# 2.3.1 Electrical Power

### Electrical Power

• Power is defined as

The rate of energy transfer or the amount of energy transferred per second

• The power of a device depends on:
• The voltage of the device
• The current of the device
• The power of an electrical component (or appliance) is given by the equation: • This equation can be rearranged with the help of a formula triangle: Power, current, voltage formula triangle

• The unit of power is the watt (W), which is the same as a joule per second (J/s)

#### Worked Example

Calculate the potential difference through a 48 W electric motor with a current of 4 A.

Step 1: List the known quantities

• Power, P = 48 W
• Current, I = 4 A

Step 2: Write down the relevant equation

P = IV

Step 3: Rearrange for potential difference, V Step 4: Substitute in the values #### Exam Tip

Remember: Power is just energy per second.

### Power & Resistance

• The voltage across an electric device depends upon the current and resistance of that device
• Using the equations P = IV with V = IR, power can be written in terms of resistance, R: #### Worked Example

Calculate the power through a 20 Ω resistor with a current of 6 A through it.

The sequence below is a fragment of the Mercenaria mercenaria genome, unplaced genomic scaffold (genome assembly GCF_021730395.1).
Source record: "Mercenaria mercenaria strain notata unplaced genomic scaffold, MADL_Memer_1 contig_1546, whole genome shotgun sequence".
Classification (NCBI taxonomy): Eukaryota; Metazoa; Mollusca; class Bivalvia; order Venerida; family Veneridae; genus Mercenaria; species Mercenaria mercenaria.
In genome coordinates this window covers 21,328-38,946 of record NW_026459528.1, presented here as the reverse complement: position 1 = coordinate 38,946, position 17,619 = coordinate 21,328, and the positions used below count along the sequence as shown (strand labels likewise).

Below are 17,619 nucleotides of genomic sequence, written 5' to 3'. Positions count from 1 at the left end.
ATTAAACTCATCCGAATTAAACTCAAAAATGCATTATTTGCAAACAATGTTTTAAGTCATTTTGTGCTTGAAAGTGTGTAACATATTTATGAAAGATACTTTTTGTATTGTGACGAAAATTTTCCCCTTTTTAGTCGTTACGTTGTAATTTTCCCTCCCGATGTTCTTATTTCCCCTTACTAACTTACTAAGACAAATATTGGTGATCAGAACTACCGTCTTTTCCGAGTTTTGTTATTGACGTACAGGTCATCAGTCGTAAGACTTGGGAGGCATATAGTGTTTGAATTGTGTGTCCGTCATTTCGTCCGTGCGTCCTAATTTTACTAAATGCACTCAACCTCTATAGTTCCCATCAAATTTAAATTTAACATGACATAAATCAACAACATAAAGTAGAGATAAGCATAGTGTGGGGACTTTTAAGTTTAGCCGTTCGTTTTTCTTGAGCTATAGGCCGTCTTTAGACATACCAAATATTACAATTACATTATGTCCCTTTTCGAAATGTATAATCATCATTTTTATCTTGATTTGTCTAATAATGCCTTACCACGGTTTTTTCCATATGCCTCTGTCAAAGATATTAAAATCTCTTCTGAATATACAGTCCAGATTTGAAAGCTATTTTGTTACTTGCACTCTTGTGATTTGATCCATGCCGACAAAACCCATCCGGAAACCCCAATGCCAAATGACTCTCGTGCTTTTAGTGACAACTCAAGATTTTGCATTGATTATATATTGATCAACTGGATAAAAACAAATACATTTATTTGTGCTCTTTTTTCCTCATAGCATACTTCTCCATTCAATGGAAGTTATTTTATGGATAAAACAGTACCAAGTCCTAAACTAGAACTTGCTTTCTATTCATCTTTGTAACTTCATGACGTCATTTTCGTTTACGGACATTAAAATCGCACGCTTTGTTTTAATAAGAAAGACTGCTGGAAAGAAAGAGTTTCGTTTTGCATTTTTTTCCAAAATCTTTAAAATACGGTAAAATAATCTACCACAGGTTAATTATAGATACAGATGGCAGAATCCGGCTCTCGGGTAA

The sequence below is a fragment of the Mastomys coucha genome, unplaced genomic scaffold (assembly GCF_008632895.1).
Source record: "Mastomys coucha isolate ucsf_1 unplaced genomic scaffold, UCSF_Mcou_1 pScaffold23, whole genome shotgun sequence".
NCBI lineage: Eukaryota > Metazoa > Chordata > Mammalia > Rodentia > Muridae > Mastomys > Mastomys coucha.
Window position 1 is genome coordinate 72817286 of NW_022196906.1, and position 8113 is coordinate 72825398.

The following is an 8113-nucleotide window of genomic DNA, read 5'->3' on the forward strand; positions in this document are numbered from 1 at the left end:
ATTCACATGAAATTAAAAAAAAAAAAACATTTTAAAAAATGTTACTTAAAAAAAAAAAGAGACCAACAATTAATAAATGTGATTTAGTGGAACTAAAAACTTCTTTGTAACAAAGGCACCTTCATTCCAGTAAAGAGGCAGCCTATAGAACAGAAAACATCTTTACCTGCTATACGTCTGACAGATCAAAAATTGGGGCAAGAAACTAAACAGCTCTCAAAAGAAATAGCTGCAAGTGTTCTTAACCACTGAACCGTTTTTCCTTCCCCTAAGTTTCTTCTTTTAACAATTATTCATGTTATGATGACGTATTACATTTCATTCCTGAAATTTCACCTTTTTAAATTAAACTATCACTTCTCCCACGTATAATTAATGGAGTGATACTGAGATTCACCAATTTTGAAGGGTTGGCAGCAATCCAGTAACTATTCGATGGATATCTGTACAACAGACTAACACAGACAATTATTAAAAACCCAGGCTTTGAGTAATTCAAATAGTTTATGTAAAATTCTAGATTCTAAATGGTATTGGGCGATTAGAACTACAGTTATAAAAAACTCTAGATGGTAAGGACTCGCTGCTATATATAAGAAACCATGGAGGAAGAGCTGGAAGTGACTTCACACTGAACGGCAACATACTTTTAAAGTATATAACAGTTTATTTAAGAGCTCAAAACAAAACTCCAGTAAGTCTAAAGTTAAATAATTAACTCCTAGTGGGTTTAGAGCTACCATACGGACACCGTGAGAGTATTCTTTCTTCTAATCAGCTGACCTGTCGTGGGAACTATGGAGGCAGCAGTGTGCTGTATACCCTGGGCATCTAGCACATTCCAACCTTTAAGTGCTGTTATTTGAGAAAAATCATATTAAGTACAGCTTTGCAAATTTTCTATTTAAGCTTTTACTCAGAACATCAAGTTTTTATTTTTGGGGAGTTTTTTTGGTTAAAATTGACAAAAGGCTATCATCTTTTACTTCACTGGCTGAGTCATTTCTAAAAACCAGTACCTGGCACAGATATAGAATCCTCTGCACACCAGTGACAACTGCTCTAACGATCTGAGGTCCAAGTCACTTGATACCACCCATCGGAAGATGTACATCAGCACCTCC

Step 1: List the known quantities

• Resistance, R = 20 Ω
• Current, I = 6 A

Step 2: Write down the relevant equation

P = I2R

Step 3: Substitute in the values

P = (6)2 × 20 = 720 W

#### Exam Tip

You can use the mnemonic “Twinkle Twinkle Little Star, Power equals I squared R” to remember whether to multiply or divide by resistance in the power equations

Which equation to use will depend on whether the value of current or voltage has been given in the question ### Author: Ashika

Ashika graduated with a first-class Physics degree from Manchester University and, having worked as a software engineer, focused on Physics education, creating engaging content to help students across all levels. Now an experienced GCSE and A Level Physics and Maths tutor, Ashika helps to grow and improve our Physics resources.
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